Cystostomy is a possible form of treatment for a cyst

A folicular cyst in the jaw

Watch Dental Video about Cystostomy

A cyst is a cavity within the tissue which is enclosed by a small skin (epithelium), which usually is full of fluid or pulp and which may consist of several chambers.

"Cystostomy" means "opening the cyst", whereby the volume of the cyst is reduced.

In the picture you see a skull x-ray and, in the lower jaw, left, you can clearly see a swelling – a so-called follicular cyst. The cyst is too large to be removed as the lower jaw could be broken. The size of the cyst can also be made out from outside due to the deformed tissue.

A cystostomy will first be carried out. A hole will be drilled in the cyst and a drain – in this case a tube – will be inserted which will communicate with the outside (in this case with the mouth cavity). In this way the cyst will get smaller and smaller over months – think of it as a balloon from which you let the air out bit by bit - when the cyst (the balloon) will have reached a certain size, the cystectomy can then take place. That means removal of the cyst. More about it in the eponymous clip.

Removal of a dental cyst

Removal of a dental cyst

Here is a photo of the drain. The cyst has already been opened and in order that the opening doesn’t close a small plastic tube has been inserted - in the picture marked with the red arrow. The black lines are stitches which will be removed after a week. The tube remains in the mouth until the cyst becomes small enough to be completely removed safely along with the tube.

Apart from large cysts, cystostomy is also recommended when, for e.g. important anatomical structures which could be damaged by the removal of the cyst, that is to say the cystectomy, lie close to the cyst.

When the cyst has been reduced in size by opening it and it therefore no longer lies in immediate proximity to important anatomical structures the removal of the cyst may take place. The removal of large cysts generally involves a certain risk of problems with the healing of the wound since a large injury to the bone is caused by the removal of the cyst.

Immediately after the operation the bone injury usually bleeds profusely. Later, the blood dries and as a result the blood clot shrinks. A large blood clot contracts more than a small scab. Indeed, it can pull itself together so much that it no longer has any contact with the walls of the wound any more. It’s no longer possible for a blood vessel from the wall of the wound to grow into the coagulated blood, so the blood clot cannot be supplied with oxygen, nutrients and lastly with bone cells, which are necessary preconditions for bone regeneration.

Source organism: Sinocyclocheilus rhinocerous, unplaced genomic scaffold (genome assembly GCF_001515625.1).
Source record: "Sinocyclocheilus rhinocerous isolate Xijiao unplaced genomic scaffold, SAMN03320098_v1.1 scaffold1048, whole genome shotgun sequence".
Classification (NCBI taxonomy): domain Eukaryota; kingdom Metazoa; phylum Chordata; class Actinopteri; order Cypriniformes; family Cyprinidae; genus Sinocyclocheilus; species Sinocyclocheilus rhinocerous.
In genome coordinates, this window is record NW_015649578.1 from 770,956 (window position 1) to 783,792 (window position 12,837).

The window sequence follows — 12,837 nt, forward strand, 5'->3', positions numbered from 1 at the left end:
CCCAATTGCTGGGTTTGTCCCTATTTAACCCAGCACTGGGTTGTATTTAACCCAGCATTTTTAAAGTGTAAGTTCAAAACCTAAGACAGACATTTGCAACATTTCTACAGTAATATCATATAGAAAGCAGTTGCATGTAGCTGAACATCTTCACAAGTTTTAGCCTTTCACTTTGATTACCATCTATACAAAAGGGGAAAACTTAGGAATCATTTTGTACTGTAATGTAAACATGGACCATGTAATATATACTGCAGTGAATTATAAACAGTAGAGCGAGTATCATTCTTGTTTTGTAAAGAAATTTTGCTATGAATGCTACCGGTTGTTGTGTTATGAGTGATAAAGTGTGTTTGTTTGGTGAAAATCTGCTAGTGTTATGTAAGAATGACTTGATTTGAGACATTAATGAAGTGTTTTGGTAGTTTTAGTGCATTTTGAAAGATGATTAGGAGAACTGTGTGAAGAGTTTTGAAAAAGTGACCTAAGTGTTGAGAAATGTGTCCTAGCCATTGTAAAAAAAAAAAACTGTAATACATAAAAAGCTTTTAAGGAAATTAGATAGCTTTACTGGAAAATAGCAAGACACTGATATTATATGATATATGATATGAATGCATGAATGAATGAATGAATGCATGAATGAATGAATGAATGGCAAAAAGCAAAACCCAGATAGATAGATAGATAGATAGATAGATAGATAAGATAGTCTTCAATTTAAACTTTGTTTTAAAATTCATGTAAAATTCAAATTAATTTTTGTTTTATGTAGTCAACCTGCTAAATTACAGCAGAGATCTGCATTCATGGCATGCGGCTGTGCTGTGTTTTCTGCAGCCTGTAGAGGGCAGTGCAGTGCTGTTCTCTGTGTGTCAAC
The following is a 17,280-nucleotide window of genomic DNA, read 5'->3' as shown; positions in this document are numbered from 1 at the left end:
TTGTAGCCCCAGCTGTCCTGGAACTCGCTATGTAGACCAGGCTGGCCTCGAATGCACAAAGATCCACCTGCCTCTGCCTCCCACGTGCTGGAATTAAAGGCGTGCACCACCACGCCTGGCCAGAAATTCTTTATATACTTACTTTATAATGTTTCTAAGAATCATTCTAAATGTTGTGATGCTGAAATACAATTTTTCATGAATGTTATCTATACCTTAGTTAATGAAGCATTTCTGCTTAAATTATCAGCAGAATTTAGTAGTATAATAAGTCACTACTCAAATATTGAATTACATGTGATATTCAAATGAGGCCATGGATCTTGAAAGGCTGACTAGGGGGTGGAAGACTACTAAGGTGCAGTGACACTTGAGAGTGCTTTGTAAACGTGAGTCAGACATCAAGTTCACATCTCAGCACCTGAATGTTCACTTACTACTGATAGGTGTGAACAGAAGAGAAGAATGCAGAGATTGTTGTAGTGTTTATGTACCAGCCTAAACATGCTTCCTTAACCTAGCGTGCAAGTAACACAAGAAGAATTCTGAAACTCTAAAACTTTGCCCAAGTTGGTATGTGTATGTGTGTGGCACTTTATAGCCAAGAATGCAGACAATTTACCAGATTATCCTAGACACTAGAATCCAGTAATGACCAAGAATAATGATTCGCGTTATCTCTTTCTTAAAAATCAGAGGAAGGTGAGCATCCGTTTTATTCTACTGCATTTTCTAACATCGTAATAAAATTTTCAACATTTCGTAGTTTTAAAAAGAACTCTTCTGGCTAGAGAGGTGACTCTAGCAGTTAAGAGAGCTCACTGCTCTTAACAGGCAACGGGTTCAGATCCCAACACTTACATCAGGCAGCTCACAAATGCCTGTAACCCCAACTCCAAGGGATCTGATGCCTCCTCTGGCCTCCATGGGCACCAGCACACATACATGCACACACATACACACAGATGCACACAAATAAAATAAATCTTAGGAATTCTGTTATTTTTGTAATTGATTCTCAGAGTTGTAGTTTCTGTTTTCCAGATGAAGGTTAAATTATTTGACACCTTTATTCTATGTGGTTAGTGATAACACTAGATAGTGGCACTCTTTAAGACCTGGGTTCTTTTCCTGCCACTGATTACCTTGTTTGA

Later, the coagulated blood decomposes – creating pus and leading to infection of the wound. In order to avoid this complication in the case of large cysts it is usual to try and stabilise the coagulated blood and to reduce its contraction.
For example by filling the hole in the bone with a granulate made up of bone replacement material – as can be seen here. In this way a contraction of the clot is inhibited, blood vessels can grow in from the walls and the foundation has been laid for the subsequent regeneration of the bone.

The only alternative to the planned operation is the immediate removal of the cyst – that is to say the cystectomy. Left untreated cysts in the mouth, jaw or facial area will as a rule increase to a great size over the years and will thereby sooner or later cause the complications one would expect.

The operational risks are negligible when the surgeon is experienced. Nonetheless there could be complications occasionally which could then possibly make further measures necessary. With every further necessary measure further complications, which could even be life threatening, may once again crop up. We’re only going to mention the special complications particular to cystostomy and these are:

  • Injury to surrounding structures such as nerves, cheeks, blood vessels, tooth roots and teeth when affecting the opening with the relevant consequences
  • incorrectly performed cystectomy on malignant masses which should simply be removed outright
  • Infection of the cyst through the intervention
  • in the case of deep-lying and/or many-chambered cysts, incorrect piercing of the cyst leading to further development of cysts as a result
  • Blockage of the drain, leading to the necessity of a second operation
  • Loss of drainage, which may lead to the healing of the cyst and thereby to another operation being required

Fortunately, due to the improvement in medicine in the last decades the likelihood of such complications happening is very slight.

Click here to see the video: Cyst Removal


This post is also available in: German

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